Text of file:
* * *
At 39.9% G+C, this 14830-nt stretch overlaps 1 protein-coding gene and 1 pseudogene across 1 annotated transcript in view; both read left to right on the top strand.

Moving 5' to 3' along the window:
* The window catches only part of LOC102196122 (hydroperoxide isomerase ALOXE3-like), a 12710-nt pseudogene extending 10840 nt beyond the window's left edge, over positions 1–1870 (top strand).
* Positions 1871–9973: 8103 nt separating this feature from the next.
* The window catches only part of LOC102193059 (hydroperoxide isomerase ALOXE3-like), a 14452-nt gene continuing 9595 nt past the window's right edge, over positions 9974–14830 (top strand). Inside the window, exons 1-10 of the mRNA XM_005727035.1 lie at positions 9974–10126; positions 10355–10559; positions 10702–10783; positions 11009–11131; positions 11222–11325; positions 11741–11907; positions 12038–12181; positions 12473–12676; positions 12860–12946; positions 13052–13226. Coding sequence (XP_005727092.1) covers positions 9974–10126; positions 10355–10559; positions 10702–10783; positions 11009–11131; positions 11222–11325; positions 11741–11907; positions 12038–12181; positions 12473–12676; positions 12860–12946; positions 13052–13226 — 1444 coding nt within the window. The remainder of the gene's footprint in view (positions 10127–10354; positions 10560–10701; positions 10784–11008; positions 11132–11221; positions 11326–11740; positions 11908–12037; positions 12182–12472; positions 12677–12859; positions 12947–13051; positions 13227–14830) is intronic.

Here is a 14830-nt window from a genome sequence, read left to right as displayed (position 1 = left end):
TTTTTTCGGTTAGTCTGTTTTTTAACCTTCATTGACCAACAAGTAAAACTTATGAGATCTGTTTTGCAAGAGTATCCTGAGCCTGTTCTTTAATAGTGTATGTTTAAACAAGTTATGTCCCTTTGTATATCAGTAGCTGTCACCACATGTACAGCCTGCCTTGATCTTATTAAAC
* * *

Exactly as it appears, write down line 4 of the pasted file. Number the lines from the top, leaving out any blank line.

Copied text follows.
* Positions 1871–9973: 8103 nt separating this feature from the next.